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Tuesday, July 5, 2022

Brent Crude Soars to $139 a Barrel as U.S., Europe Mull Russian Oil Import Ban

Maritime Activity Reports, Inc.

March 7, 2022

Credit: naming/AdobeStock

Credit: naming/AdobeStock

 Oil prices spiked to their highest levels since 2008 on Monday as the United States and European allies weighed a Russian oil import ban and delays in the potential return of Iranian crude to global markets fuelled supply fears.

In the first few minutes of trade Brent crude reached $139.13 and U.S. West Texas Intermediate (WTI) hit $130.50, both benchmarks striking their highest levels since July 2008.

By 1017 GMT, prices had lost some of those gains, with Brent up $6.60, or 5.6%, at $124.71 per barrel, and WTI up $6.67, or 5.8%, at $122.35.

The United States and European allies are exploring banning imports of Russian oil, U.S. Secretary of State Antony Blinken said on Sunday, and the White House coordinated with key Congressional committees moving forward with their own ban.

Analysts at Bank of America said if most of Russia's oil exports are cut off, there could be a 5 million barrel per day (bpd) or larger shortfall, and that means oil prices could go as high as $200.

JP Morgan analysts said oil could soar to $185 this year, and analysts at Mitsubishi UFJ Financial Group Inc (MUFG) said oil may rise to $180 and cause a global recession.

"If the supply tightness does not ebb, oil may exceed way above its record high," Howie Lee, an economist at Singapore's OCBC bank, said.

"In the worst-case scenario of a complete sanction on Russia’s energy exports, I won’t be surprised to see Brent trading above $200," he added.

Russia is the world's top exporter of crude and oil products combined, with exports at around 7 million bpd, or 7% of global supply. Some volumes of Kazakhstan's oil exports from Russian ports have also faced complications.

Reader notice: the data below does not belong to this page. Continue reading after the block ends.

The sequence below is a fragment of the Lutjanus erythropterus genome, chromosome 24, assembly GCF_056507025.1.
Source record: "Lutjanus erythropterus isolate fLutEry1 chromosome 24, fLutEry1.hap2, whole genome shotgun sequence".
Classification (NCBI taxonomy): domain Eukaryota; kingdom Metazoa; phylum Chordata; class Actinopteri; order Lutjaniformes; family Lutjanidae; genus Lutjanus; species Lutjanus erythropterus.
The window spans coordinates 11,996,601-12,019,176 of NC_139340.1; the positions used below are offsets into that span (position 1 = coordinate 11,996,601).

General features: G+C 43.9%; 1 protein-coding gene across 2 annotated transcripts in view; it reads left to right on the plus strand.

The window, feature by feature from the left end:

The head of Japan's largest business lobby said the country's imports of Russian crude could not be replaced immediately. Russia is Japan's fifth-biggest supplier of crude oil and liquefied natural gas (LNG).

Global oil prices have spiked more than 60% since the start of 2022, along with other commodities, raising concerns about world economic growth and stagflation.

China, the world's No. 2 economy, is already targeting slower growth of 5.5% this year.  

Meanwhile, talks to revive Iran's 2015 nuclear deal with world powers were mired in uncertainty on Sunday following Russia's demands for a U.S. guarantee that the sanctions it faces over the Ukraine conflict will not hurt its trade with Tehran. China has also raised new demands, according to sources.  

In response to Russia's demands, Blinken said on Sunday that the sanctions imposed on Russia over its Ukraine invasion have nothing to do with a potential nuclear deal with Iran.

"Iran was the only real bearish factor hanging over the market but if now the Iranian deal gets delayed, we could get to tank bottoms a lot quicker especially if Russian barrels remain off the market for long," said Amrita Sen, co-founder of Energy Aspects, a think tank.

Iran's top security official said on Monday the outlook for nuclear talks "remains unclear". Iran's foreign ministry spokesman said a deal can be reached quickly if Washington accepts points made by Tehran.

Iran will take several months to restore oil flows even if it reaches a nuclear deal, analysts said.

Separately, U.S. and Venezuelan officials discussed the possibility of easing oil sanctions on Venezuela but made scant progress toward a deal in their first high-level bilateral talks in years, five sources familiar with the matter said, as Washington seeks to separate Russia from one of its key allies.

(Reporting by Bozorgmehr Sharafedin in London and Scott DiSavino in New York, additional reporting by Florence Tan in Singapore; editing by Michael Perry and Jason Neely)

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